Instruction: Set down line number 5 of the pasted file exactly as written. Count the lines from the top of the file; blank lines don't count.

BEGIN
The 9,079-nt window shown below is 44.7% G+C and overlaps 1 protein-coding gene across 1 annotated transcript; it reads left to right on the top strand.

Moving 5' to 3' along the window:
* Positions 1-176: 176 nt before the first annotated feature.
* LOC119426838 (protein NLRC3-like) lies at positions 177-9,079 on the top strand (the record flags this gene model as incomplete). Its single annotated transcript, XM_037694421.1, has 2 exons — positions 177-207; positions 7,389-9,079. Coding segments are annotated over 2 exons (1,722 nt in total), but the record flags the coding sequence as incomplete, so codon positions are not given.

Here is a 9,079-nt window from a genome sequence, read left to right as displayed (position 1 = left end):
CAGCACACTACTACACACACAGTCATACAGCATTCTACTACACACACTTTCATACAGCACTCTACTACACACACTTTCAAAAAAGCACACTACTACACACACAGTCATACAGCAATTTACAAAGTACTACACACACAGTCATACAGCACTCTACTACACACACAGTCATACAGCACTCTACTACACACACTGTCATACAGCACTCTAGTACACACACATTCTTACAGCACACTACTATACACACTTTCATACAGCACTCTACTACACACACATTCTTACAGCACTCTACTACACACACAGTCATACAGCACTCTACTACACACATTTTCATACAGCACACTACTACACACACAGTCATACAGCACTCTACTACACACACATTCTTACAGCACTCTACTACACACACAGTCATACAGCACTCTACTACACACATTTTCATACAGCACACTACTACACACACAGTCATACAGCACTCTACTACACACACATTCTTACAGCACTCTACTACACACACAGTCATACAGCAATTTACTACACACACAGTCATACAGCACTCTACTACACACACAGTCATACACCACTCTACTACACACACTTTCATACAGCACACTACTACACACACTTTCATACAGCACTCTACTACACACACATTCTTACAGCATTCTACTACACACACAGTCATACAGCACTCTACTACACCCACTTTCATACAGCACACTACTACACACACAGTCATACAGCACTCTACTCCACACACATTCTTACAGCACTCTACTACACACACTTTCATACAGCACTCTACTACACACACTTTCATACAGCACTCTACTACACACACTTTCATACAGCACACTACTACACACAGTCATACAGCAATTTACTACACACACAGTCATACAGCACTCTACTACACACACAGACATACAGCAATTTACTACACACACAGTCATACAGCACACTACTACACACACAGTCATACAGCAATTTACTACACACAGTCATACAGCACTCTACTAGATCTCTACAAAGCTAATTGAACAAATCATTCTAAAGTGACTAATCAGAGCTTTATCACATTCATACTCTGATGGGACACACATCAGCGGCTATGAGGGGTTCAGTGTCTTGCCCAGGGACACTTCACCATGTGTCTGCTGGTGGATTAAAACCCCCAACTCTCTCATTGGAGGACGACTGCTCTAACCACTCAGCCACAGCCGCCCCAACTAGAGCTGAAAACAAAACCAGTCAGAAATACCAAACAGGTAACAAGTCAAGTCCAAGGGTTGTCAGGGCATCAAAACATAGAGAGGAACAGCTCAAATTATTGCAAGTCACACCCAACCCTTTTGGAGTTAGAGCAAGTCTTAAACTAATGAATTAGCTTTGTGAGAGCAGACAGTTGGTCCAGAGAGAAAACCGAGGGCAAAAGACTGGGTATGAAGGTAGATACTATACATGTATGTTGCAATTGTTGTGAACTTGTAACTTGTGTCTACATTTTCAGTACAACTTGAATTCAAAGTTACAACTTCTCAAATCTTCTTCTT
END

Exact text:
Here is a 9,079-nt window from a genome sequence, read left to right as displayed (position 1 = left end):